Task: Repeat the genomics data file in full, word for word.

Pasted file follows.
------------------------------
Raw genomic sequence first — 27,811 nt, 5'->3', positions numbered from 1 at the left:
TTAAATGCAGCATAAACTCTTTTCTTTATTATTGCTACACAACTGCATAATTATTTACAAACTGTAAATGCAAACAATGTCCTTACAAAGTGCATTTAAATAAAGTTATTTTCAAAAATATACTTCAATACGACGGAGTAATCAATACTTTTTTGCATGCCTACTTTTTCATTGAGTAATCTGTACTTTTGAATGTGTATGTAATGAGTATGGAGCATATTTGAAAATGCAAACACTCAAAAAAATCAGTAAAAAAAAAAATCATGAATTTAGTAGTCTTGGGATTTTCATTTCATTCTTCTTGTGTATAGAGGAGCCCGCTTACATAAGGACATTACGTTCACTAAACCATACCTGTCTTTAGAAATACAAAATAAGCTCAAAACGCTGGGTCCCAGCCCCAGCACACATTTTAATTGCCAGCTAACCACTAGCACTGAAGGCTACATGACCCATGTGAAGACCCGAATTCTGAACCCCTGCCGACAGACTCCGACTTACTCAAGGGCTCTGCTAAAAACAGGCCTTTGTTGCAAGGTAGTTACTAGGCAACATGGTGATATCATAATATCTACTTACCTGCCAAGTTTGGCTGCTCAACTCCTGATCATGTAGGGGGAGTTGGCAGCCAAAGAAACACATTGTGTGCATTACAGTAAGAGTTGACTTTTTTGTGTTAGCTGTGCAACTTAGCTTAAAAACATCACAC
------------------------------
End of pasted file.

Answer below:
Raw genomic sequence first — 27,811 nt, 5'->3', positions numbered from 1 at the left:
TTAAATGCAGCATAAACTCTTTTCTTTATTATTGCTACACAACTGCATAATTATTTACAAACTGTAAATGCAAACAATGTCCTTACAAAGTGCATTTAAATAAAGTTATTTTCAAAAATATACTTCAATACGACGGAGTAATCAATACTTTTTTGCATGCCTACTTTTTCATTGAGTAATCTGTACTTTTGAATGTGTATGTAATGAGTATGGAGCATATTTGAAAATGCAAACACTCAAAAAAATCAGTAAAAAAAAAAATCATGAATTTAGTAGTCTTGGGATTTTCATTTCATTCTTCTTGTGTATAGAGGAGCCCGCTTACATAAGGACATTACGTTCACTAAACCATACCTGTCTTTAGAAATACAAAATAAGCTCAAAACGCTGGGTCCCAGCCCCAGCACACATTTTAATTGCCAGCTAACCACTAGCACTGAAGGCTACATGACCCATGTGAAGACCCGAATTCTGAACCCCTGCCGACAGACTCCGACTTACTCAAGGGCTCTGCTAAAAACAGGCCTTTGTTGCAAGGTAGTTACTAGGCAACATGGTGATATCATAATATCTACTTACCTGCCAAGTTTGGCTGCTCAACTCCTGATCATGTAGGGGGAGTTGGCAGCCAAAGAAACACATTGTGTGCATTACAGTAAGAGTTGACTTTTTTGTGTTAGCTGTGCAACTTAGCTTAAAAACATCACAC